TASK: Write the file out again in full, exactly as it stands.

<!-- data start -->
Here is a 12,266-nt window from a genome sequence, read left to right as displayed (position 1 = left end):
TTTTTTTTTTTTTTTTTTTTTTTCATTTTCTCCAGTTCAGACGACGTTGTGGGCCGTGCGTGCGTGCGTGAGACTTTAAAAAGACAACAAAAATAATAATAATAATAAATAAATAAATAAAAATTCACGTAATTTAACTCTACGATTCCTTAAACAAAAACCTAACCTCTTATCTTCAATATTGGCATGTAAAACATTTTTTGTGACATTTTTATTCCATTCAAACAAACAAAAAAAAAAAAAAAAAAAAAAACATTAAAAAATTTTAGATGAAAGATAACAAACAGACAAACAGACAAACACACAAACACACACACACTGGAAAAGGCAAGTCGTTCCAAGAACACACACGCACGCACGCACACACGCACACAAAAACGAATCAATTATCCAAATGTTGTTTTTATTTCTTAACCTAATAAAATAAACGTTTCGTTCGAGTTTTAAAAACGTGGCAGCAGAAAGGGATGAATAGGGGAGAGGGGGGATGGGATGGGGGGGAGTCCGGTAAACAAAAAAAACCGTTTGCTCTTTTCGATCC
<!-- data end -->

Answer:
Here is a 12,266-nt window from a genome sequence, read left to right as displayed (position 1 = left end):
TTTTTTTTTTTTTTTTTTTTTTTCATTTTCTCCAGTTCAGACGACGTTGTGGGCCGTGCGTGCGTGCGTGAGACTTTAAAAAGACAACAAAAATAATAATAATAATAAATAAATAAATAAAAATTCACGTAATTTAACTCTACGATTCCTTAAACAAAAACCTAACCTCTTATCTTCAATATTGGCATGTAAAACATTTTTTGTGACATTTTTATTCCATTCAAACAAACAAAAAAAAAAAAAAAAAAAAAAACATTAAAAAATTTTAGATGAAAGATAACAAACAGACAAACAGACAAACACACAAACACACACACACTGGAAAAGGCAAGTCGTTCCAAGAACACACACGCACGCACGCACACACGCACACAAAAACGAATCAATTATCCAAATGTTGTTTTTATTTCTTAACCTAATAAAATAAACGTTTCGTTCGAGTTTTAAAAACGTGGCAGCAGAAAGGGATGAATAGGGGAGAGGGGGGATGGGATGGGGGGGAGTCCGGTAAACAAAAAAAACCGTTTGCTCTTTTCGATCC